If you have ever been in a scenario where you have to clear down some data within a database that is chock full of constraints but don’t want to wipe out your precious relationships, indices and all that other jazz?
I found myself in a similar situation earlier this week and needed a clear-down script that would wipe out all of the data within an entire database without being bothered by any existing constraints and here it is :
USE @YourTable; EXEC sp_MSForEachTable "ALTER TABLE ? NOCHECK CONSTRAINT ALL" EXEC sp_MSForEachTable "DELETE FROM ?" EXEC sp_MSForEachTable "ALTER TABLE ? WITH CHECK CHECK CONSTRAINT ALL" GO
What is this doing?
The script itself takes advantage of an undocumented stored procedure within SQL Server called
sp_MSForEachTable that will actually iterate through all of the tables within a given database.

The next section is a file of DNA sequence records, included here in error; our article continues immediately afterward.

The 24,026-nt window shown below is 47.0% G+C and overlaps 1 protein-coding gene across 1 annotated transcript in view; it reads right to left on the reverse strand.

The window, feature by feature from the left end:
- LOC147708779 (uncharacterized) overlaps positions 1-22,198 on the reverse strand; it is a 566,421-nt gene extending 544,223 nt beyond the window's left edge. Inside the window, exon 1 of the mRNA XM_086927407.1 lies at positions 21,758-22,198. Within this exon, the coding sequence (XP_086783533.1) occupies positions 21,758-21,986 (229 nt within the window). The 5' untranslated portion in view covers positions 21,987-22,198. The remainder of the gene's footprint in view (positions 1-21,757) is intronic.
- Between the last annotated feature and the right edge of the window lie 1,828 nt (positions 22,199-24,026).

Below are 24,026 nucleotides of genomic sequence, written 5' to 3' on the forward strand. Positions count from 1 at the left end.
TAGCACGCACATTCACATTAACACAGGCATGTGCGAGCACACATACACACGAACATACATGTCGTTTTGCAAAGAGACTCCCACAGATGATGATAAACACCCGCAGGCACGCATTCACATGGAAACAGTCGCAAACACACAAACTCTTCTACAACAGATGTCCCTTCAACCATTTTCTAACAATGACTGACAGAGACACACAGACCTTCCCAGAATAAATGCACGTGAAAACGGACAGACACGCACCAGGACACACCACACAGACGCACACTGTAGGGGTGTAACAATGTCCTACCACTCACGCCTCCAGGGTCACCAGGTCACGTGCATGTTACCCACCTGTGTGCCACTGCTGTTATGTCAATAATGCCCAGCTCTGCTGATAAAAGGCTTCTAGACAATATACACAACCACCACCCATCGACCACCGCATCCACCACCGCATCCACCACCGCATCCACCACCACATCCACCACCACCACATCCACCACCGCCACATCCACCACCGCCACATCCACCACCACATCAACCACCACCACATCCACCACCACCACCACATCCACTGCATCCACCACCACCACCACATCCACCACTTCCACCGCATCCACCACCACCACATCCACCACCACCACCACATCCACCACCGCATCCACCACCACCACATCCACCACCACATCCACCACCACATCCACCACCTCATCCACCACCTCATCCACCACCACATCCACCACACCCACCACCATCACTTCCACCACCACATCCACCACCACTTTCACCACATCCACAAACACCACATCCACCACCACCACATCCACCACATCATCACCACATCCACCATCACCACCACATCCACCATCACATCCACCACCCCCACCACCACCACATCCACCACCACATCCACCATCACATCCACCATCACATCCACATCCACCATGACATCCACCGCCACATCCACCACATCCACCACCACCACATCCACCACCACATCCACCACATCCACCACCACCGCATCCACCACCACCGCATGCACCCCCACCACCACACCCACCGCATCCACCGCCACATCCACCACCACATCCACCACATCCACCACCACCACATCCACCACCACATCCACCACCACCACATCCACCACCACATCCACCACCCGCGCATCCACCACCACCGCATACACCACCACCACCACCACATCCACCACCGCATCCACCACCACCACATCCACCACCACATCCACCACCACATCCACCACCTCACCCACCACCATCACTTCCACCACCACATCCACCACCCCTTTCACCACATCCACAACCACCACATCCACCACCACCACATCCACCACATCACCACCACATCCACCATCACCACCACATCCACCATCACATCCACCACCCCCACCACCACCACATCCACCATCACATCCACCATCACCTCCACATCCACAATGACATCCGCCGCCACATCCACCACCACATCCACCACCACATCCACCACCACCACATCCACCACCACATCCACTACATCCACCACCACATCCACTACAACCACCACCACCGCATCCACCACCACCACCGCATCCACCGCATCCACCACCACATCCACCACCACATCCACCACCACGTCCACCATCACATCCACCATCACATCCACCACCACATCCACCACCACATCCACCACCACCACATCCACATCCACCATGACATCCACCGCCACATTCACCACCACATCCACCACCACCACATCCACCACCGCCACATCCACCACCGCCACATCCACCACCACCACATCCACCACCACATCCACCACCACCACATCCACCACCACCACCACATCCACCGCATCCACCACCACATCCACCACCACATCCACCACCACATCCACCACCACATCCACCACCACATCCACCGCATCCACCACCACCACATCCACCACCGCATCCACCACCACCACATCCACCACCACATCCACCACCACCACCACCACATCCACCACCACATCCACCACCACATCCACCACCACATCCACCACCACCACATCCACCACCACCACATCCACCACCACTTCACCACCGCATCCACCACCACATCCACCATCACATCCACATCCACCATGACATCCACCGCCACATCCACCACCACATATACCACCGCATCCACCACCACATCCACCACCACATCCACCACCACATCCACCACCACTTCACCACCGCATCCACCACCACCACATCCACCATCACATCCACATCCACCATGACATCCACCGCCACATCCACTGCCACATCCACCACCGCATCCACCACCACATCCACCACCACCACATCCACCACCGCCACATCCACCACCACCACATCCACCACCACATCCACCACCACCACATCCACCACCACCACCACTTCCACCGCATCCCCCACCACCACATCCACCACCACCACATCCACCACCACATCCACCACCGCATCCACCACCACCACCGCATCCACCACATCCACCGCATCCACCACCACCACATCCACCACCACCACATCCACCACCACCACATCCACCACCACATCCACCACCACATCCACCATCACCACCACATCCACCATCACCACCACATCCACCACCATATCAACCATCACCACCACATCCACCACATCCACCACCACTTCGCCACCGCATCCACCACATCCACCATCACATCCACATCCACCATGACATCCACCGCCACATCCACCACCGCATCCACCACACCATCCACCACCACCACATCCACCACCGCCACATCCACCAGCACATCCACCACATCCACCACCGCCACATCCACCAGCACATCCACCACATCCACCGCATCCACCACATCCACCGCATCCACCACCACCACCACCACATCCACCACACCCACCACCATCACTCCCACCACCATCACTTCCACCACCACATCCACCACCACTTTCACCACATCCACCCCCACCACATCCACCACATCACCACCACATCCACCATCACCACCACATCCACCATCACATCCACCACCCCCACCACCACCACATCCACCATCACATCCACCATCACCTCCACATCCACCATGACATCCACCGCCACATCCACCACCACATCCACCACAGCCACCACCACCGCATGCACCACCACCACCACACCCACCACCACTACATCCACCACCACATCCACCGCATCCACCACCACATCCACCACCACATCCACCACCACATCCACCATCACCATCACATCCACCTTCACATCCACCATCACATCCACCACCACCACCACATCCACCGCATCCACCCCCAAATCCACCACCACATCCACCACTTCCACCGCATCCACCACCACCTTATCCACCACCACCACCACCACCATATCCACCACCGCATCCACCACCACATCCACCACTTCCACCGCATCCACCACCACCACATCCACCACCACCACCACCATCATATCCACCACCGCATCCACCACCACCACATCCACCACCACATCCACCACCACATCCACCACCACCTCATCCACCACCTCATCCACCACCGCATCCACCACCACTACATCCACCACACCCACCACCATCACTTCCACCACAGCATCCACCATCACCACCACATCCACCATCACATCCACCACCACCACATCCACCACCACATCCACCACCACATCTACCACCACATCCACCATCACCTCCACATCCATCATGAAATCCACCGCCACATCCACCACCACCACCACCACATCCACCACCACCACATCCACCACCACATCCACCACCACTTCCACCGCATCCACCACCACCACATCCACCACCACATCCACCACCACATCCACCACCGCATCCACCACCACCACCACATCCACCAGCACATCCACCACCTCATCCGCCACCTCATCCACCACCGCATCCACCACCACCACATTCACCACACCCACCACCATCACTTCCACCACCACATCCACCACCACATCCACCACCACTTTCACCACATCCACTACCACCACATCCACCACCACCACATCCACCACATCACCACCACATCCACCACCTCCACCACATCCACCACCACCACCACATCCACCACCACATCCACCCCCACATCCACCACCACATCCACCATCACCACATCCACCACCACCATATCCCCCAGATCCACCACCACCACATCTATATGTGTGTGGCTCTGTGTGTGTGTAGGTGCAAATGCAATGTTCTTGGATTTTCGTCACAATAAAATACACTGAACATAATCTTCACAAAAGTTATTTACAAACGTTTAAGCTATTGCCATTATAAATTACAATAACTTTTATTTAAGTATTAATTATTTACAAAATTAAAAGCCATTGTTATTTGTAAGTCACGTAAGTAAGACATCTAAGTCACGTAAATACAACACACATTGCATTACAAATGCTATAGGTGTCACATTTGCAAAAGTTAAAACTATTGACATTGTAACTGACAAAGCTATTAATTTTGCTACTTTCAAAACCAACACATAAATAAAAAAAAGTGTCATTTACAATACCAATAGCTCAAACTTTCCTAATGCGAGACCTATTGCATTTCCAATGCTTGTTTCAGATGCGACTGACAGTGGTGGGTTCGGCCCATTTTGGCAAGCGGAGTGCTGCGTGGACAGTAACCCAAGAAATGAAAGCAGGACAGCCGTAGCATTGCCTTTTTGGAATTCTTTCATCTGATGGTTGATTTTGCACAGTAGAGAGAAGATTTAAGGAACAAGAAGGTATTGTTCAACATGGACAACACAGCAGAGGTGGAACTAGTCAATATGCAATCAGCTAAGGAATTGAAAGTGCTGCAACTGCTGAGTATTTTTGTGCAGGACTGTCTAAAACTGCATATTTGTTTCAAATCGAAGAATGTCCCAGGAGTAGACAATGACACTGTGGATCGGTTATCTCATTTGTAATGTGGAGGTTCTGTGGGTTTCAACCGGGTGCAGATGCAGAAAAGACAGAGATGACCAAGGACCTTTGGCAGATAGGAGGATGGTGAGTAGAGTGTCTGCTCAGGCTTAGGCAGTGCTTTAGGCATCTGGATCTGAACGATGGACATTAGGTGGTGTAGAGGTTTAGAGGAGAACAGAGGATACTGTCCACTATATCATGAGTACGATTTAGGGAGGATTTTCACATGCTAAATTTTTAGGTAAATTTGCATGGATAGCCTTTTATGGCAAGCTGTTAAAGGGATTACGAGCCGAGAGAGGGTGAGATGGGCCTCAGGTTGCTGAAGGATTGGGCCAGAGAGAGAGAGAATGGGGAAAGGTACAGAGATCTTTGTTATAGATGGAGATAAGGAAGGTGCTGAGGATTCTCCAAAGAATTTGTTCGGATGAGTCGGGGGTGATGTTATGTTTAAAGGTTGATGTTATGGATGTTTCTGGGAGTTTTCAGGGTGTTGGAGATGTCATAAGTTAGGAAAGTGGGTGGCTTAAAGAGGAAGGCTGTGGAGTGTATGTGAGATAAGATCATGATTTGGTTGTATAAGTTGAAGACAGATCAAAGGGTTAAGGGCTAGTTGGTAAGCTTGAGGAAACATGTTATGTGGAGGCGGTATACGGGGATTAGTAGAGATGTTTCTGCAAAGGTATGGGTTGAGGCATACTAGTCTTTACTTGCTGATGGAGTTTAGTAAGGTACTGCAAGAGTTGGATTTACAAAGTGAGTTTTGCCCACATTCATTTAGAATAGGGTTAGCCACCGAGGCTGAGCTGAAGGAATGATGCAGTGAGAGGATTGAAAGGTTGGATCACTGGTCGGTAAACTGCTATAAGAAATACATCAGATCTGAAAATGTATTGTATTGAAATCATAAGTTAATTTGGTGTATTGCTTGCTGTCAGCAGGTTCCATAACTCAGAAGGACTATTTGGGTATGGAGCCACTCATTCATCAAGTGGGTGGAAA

Now that we know we are going to be looping through each of the tables within the specified database, let’s see what is going to happen to each of the tables:
ALTER TABLE ? NOCHECK CONSTRAINT ALL– This will disable any constraint checking that is present on the table (so operations like deleting a primary key or a related object won’t trigger any errors).
DELETE FROM ?– This will delete every record within the table.
ALTER TABLE ? WITH CHECK CHECK CONSTRAINT ALL– This re-enables the constraint checking, bringing your table back to its original state, sans data.
Note: It is very important that you properly scope this query to the table that you are targeting to avoid any crazy data loss.
While I don’t think that you could just leave that out and execute on
master, I wouldn’t want to even risk testing that out (although feel free to try it out and let me know if it nukes everything.